The next listening session was at meneer Buis’ residence. Jan earned his nickname “Mr tube” some time ago following his habit of bringing over tube amplifiers of all sorts to my place for listening comparisons but these days, the tables are more or less turned. And so, I thought it fitting to bring the Lybra with me when visiting him. Jan changes speakers frequently but now was a particularly good time because at this moment he uses the Ayon Falcon-S which are very easy to drive and thus should be ideal for the Lybra.
Before this session, the Lybra had been playing music for a total of around 36 hours. In the context of an Ayon CD-T CD transport with Ayon Sigma DAC, the Lybra was connected via Straightwire Crescendo II interlinks, Driade Flow 405 speaker cables and the very same Belden power cable.
In this system, again, the amp sounds very linear and transparent, with remarkable solidity and power and with superbly articulate bass. But with these speakers and in this setting, the balance is just a little bit too lean. The overall feeling is of an overly controlled sound. It’s as if the amplifier has too much power or a massive damping factor. Although technically immaculate, the performers remain locked in a sort of restraint while the soundstage doesn’t really move or flow and this leads to a fascinating presentation that nevertheless remains cerebral and does not really induce emotional involvement.
While not a good match, this is still an interesting result because it illustrates perfectly that one simply cannot assemble a system based only on specifications. The Lybra should theoretically work beautifully with these speakers but apparently their open and direct character does not play ball with the very tight and neutral Lybra. Jan’s WLM tube amps (now Trafomatic) are indeed very different, quite voluptuous, rich and relaxed, even more so than MP’s Jadis amplifiers. After going back, though, Jan wasn’t entirely happy either, for now, it was also very obvious what the Lybra offers over the WLM’s.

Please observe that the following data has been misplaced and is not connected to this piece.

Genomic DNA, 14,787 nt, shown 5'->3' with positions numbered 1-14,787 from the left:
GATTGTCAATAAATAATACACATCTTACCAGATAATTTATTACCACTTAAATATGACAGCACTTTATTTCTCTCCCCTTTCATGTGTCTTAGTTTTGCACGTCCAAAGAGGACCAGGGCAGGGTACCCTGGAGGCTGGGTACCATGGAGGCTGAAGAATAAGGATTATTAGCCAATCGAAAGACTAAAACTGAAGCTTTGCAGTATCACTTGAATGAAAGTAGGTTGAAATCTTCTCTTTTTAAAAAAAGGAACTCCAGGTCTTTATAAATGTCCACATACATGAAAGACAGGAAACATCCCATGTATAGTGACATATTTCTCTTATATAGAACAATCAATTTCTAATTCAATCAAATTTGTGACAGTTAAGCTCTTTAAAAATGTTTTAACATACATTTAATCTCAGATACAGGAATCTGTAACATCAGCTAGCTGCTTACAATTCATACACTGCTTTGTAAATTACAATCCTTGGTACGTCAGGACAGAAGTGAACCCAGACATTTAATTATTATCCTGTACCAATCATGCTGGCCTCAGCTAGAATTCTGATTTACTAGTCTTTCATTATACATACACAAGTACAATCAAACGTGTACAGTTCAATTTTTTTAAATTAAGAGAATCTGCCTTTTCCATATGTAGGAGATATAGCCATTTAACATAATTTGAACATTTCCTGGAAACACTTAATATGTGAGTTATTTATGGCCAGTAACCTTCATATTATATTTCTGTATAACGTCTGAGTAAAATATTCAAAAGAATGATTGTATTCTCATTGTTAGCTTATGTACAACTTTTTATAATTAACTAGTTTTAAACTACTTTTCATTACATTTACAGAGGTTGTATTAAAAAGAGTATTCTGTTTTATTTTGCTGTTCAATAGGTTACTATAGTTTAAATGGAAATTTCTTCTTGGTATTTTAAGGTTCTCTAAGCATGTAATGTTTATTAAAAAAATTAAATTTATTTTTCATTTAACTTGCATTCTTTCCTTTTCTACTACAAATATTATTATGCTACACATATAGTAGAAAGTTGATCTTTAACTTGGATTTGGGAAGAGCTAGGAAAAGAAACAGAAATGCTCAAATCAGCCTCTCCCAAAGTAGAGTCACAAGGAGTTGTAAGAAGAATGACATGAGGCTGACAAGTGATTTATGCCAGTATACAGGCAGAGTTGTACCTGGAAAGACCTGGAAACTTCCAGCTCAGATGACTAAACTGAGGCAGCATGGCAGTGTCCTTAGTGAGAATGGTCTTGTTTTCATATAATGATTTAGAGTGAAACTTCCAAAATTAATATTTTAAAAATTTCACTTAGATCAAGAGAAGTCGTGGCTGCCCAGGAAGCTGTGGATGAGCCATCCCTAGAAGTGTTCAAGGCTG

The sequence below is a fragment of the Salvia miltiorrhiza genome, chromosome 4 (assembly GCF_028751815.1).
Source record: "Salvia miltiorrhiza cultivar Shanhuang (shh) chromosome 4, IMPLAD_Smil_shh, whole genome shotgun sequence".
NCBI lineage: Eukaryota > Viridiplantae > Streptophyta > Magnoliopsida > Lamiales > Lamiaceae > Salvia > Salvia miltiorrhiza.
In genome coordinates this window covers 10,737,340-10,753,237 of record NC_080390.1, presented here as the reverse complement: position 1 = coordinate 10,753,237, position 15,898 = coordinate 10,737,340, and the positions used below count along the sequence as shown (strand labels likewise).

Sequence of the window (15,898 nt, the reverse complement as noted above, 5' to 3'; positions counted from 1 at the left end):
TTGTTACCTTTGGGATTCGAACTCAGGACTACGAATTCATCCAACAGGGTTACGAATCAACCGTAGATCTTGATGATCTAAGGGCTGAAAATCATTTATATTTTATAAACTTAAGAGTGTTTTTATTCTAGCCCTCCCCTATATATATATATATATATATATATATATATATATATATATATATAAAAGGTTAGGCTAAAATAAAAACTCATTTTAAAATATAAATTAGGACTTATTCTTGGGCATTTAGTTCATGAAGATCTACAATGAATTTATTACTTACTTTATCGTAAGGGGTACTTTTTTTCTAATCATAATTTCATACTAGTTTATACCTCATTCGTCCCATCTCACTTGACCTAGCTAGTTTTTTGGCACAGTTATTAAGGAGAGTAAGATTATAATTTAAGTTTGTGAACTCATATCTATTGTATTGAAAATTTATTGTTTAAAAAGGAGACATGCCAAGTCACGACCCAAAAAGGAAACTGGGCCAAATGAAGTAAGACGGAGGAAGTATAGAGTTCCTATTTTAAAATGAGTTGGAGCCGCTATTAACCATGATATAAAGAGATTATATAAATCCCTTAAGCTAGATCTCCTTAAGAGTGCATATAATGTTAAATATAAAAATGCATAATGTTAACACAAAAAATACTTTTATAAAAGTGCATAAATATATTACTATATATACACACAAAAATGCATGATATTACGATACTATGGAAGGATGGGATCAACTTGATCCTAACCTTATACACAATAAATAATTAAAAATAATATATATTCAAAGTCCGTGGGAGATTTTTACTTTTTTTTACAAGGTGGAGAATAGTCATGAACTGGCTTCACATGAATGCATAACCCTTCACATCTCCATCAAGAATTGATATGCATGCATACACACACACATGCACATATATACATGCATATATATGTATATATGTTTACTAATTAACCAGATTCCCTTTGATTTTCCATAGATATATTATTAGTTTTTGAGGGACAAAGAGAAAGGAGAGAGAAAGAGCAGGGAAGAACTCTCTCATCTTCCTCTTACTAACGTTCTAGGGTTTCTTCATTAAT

While we were in a playful mood, we decided to set the Ayons speakers aside and replace the Apogee Stage full-range ribbon speakers that had been set aside for some time now, given that Jan’s WLM amps had trouble driving them properly. Knowing that the Fezz has no issues with my Magicos, we figured why not go crazy! The Stages are nowhere near as difficult as Divas, the Full Range or the Scintilla but due to a double woofer membrane and the designers’ desire to make them full-range in spite of their diminutive size, they are actually harder to drive than Duetta Signatures.
Knowing full well that the Fezz is anything but a natural match for these speakers, we just went ahead and fired it up. Well, I’ll be… How is this possible? Not only did the Apogees eclipse the Falcons’ performance with either amplifier, but they also threw a much larger soundstage and created an immediately engaging performance, rhythmically, lyrically and emotionally. On top of this, the speakers had significantly deeper bass (which is admittedly probably room-related) and an overall more linear presentation. Go figure. This was a 15-watt amplifier? We were absolutely flabbergasted.
When I walked to the amplifier to turn up the volume I noticed that it was already at 11 o’clock. Raising it further did increase the volume slightly but beyond the 12 o’clock position started to introduce compression. Apparently, the amp was now playing at its maximum output. But apart from the volume setting, there was absolutely nothing that indicated that this was the case. The amp sounded simply unflappable and utterly fantastic.
For some time while packing in the amplifier for its transport back to my place, Jan kept commenting on “what a nice little amp the Fezz is”.
There’s one more speaker pair to be tried with the Fezz and this is the Qln Sonora (review in progress), a very interesting, high-sensitivity, full-range, bass-reflex design. And as I would learn, this is a match made in heaven. But before I go there I’d like to address a couple of accessories that were delivered along with the amplifier.